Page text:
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Latest Policy Briefs and Reports
Policy Brief No.130 - June, 2022 • By Lisa Schirch
A shifting state system, a dysfunctional market and a restless global society face rising economic inequality and mass migration, accelerating polarisation and extremism, and urgent demands for decolonisation, racial justice and an end to gender-based violence. Current economic and political models offer little reprieve, and in some cases seem to be fuelling disorder rather than promoting the order or stability they aim to achieve. How will the peacebuilding field respond or transform given these challenges? What would a “build back better” approach to peacebuilding look like, starting from the current triad of crises—pandemic, climate change and weaponisable technology—, which some have claimed constitute a “new world disorder”? What would a “great reset” for the peacebuilding field look like in practice? This Policy Brief begins by describing the evolution of the peacebuilding field in two related categories: one emphasising social justice, and the other, at the opposite end of the spectrum, emphasising stability, and concludes by exploring an agenda for decolonising peacebuilding.
Policy Brief No.129 - June, 2022 • By Cesare Scartozzi
This Policy Brief aims to fill existing research gaps and discuss the temporal and thematic evolution of confidence levels in WGII's climate security reporting. Since AR4, the IPCC has been assigning a level of scientific uncertainty to each substantive statement in its reports. Using a novel application of natural language processing, this study was able to assess IPCC confidence levels in climate security literature over time and across topics. The study finds that more scholarship does not automatically lead to more robust evidence and that while the IPCC has a strong bias toward reporting findings with medium to high confidence levels, the under-representation of low confidence findings is somewhat problematic. The Policy Brief concludes with recommendations for researchers and practitioners.
Policy Brief No.128 - April, 2022 • By Herbert Wulf
The war is back in Europe. February 24, 2022, the day of the Russian invasion, is called a watershed, a turning point. How will this war possibly end and how can we get out of this escalation spiral? What is a possible path to de-escalation? The massive arms build-ups and mutual threats are reminiscent of the times of the Cold War. It looks like the major powers are trying the chop the globe into spheres of influence again. It seems that there can be no return to intensive economic interdependence, a cornerstone of détente. But in the medium- and long-term, a Helsinki II process is important: a political project that pursues predictability of the nuclear arsenals, arms control and the return to an adherence to international law.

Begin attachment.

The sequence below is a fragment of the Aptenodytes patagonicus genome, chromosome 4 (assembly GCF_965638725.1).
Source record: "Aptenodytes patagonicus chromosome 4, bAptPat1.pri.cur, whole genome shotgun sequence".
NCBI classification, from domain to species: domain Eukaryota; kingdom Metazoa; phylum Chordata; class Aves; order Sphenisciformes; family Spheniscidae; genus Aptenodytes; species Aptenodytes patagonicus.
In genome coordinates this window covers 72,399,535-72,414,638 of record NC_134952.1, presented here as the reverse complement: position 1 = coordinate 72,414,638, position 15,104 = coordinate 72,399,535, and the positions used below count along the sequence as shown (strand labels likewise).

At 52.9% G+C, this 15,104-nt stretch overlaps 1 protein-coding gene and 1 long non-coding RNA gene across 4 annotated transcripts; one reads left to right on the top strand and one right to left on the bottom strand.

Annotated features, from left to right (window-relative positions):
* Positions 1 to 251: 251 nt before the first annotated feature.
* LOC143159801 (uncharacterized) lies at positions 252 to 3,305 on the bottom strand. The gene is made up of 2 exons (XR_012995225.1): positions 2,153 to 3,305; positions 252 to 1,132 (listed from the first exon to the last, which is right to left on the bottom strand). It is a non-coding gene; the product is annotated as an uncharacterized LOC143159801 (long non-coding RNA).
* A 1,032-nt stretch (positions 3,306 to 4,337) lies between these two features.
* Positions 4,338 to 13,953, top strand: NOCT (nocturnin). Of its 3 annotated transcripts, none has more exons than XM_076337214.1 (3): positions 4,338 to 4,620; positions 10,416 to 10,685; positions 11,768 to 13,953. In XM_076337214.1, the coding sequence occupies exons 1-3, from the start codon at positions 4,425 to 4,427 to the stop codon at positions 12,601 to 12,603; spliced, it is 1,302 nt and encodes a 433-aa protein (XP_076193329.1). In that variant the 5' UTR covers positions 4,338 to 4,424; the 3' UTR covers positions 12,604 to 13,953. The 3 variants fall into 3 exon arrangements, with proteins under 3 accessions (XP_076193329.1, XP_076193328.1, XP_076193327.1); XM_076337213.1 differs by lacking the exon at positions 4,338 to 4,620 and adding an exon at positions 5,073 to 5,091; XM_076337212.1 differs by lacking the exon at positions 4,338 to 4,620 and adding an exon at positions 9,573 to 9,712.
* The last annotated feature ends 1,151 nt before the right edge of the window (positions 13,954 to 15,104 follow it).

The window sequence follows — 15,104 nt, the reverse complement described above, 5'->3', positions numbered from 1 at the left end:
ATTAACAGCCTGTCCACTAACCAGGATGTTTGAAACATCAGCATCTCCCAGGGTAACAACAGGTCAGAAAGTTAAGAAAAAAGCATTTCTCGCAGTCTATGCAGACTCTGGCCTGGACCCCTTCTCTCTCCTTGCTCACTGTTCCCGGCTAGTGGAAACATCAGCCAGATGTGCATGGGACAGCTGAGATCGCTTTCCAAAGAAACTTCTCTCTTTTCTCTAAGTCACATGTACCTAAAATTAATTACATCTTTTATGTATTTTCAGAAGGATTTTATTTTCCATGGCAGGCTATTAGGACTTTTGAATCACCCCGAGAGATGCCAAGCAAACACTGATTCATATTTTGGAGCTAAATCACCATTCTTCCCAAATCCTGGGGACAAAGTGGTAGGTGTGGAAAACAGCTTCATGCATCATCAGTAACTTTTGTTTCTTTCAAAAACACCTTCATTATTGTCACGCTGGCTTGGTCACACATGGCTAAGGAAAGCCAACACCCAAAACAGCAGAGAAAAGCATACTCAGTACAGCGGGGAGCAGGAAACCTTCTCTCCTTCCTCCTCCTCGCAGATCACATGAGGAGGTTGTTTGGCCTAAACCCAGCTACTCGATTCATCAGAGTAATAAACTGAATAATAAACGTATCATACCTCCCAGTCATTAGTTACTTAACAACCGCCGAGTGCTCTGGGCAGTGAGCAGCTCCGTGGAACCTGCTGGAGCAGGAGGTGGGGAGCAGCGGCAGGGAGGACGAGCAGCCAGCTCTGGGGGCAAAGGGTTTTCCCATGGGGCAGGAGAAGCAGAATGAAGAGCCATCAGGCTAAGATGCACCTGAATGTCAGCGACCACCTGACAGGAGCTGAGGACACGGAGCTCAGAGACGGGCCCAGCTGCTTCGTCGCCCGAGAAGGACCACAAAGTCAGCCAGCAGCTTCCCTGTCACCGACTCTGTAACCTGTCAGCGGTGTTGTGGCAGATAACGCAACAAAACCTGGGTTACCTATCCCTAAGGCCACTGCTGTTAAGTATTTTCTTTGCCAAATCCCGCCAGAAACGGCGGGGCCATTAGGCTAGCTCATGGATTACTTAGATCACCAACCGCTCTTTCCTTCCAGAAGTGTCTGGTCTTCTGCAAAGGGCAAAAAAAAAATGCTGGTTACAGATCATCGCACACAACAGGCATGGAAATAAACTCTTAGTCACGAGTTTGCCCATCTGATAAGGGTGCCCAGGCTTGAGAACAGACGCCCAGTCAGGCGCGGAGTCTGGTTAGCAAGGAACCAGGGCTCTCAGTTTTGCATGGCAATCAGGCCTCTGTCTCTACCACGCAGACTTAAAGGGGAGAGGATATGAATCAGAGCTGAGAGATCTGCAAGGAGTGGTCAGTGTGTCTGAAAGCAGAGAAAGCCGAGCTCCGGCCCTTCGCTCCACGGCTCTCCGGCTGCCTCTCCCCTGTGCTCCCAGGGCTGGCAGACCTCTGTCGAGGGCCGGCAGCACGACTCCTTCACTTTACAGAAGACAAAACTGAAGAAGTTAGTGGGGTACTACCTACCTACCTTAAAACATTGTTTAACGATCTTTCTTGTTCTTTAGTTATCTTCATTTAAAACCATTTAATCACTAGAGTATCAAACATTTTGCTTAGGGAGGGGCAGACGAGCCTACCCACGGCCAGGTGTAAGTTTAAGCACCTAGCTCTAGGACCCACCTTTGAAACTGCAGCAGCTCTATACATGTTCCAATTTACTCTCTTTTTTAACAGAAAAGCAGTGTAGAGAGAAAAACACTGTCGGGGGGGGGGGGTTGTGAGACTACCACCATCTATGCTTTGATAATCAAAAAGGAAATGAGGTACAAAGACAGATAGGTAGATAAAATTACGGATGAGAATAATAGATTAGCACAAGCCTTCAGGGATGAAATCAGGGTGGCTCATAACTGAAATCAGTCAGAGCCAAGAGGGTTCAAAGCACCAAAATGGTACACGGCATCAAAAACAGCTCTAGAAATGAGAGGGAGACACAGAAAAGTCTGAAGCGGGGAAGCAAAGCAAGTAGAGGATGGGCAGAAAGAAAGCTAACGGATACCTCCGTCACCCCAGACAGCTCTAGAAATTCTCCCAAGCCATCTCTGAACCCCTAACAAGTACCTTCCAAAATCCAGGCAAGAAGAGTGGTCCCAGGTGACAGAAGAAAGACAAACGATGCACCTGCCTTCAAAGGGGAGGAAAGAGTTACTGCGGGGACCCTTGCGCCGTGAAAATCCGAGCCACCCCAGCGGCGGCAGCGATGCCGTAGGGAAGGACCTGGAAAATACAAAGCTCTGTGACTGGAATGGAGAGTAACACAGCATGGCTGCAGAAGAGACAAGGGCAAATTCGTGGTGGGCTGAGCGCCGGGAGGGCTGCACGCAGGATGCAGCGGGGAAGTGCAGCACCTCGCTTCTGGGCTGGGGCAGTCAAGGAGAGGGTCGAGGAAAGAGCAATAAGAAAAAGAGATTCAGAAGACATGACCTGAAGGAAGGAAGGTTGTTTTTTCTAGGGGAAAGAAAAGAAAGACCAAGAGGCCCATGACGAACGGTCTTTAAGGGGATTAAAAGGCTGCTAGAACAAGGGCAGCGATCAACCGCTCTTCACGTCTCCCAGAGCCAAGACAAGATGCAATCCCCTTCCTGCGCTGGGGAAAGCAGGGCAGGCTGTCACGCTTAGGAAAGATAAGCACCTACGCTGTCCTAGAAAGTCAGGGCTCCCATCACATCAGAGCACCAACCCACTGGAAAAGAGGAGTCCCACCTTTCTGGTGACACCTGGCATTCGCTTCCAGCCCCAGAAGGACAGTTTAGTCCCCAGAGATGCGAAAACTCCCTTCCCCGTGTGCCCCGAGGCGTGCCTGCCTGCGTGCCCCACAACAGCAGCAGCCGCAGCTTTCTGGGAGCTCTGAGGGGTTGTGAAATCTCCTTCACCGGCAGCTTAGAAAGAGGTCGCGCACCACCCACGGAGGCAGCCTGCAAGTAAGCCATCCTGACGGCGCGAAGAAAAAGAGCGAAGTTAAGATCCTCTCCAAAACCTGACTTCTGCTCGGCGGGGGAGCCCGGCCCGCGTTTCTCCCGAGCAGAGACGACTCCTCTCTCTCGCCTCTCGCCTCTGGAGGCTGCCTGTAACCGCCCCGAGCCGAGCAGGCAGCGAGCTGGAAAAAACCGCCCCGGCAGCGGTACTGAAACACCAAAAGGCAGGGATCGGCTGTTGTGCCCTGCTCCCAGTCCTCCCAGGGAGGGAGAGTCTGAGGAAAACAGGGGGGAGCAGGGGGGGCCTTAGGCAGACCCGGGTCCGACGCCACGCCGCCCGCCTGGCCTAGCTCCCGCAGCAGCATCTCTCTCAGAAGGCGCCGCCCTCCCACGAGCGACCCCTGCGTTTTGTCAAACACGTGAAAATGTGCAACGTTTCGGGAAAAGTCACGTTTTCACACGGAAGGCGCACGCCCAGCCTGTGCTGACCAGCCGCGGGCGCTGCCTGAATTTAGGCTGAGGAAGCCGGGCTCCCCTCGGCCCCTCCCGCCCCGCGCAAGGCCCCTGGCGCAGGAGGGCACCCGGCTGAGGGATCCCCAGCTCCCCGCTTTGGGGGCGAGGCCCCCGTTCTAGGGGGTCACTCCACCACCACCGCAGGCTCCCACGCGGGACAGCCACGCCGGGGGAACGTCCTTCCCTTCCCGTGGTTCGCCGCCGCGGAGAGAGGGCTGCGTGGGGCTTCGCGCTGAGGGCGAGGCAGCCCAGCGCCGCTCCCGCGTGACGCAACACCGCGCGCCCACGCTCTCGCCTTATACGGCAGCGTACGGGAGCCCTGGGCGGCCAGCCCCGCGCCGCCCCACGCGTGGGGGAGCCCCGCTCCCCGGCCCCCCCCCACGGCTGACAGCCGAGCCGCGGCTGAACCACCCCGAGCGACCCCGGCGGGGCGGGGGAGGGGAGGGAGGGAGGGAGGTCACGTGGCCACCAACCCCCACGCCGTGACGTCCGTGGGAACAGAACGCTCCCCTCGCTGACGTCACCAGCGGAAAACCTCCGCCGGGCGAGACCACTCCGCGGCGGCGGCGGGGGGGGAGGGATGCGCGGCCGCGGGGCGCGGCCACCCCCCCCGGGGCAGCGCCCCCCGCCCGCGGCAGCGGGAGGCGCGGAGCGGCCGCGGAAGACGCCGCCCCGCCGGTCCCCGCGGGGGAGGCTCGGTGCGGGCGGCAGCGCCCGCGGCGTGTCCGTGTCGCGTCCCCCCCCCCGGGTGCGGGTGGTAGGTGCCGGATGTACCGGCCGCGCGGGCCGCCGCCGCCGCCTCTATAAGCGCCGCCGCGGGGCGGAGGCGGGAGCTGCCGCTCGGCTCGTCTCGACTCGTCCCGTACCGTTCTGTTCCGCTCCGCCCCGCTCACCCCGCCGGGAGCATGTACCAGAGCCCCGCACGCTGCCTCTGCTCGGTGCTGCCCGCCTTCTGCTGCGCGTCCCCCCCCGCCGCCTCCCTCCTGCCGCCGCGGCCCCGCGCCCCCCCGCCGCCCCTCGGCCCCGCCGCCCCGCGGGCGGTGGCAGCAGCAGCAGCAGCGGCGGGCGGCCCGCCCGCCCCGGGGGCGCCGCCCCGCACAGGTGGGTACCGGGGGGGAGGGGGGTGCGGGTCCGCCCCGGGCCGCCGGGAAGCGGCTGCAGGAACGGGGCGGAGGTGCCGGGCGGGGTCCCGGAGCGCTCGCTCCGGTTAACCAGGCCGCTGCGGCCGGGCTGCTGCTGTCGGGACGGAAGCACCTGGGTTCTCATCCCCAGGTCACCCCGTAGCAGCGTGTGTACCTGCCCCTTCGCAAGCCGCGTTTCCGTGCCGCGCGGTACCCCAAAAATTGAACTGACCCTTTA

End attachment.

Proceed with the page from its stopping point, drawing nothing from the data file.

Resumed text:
Policy Brief No.127 - April, 2022 • By Chung-in Moon and Sung-won Lee
South Korea is currently facing growing rivalry between China and the United States, creating pressures which have precipitated intense debates on South Korea’s strategic positioning. The purpose of this article is to elucidate the nature of domestic debates on geopolitical challenges and strategic choice in South Korea. The first section presents a brief historical overview of geopolitical dynamics of the Korean Peninsula. The second looks into South Korea’s strategic dilemma in the face of China-U.S. hegemonic rivalry. Thirdly, the article identifies four strategic options currently being debated in South Korea and traces how they are factored in the domestic politics of the March presidential election, 2022. Finally, it suggests a transcending diplomacy as an alternative to the current strategic dilemma.
Policy Brief No.126 - March, 2022 • By Hugh Miall
President Xi Jinping’s warning that the US would be ‘playing with fire’ if it supported Taiwanese independence, made at the virtual summit with President Joe Biden on 15 November 2021, followed a number of moves by both the Trump and Biden administrations that appeared to increase US support for Taipei. In Taiwan, public support for independence remains high. Meanwhile both China and the US are ramping up their preparations for a possible military conflict. The February 2022 Russian invasion of Ukraine has raised existing tensions in the region. What then are the prospects for averting war in the Strait? Can the underlying dispute over Taiwan be peacefully resolved? If not, can the relationships between China and Taiwan, and China and the US, be developed in such a way that their disputes can be managed in a more cooperative manner?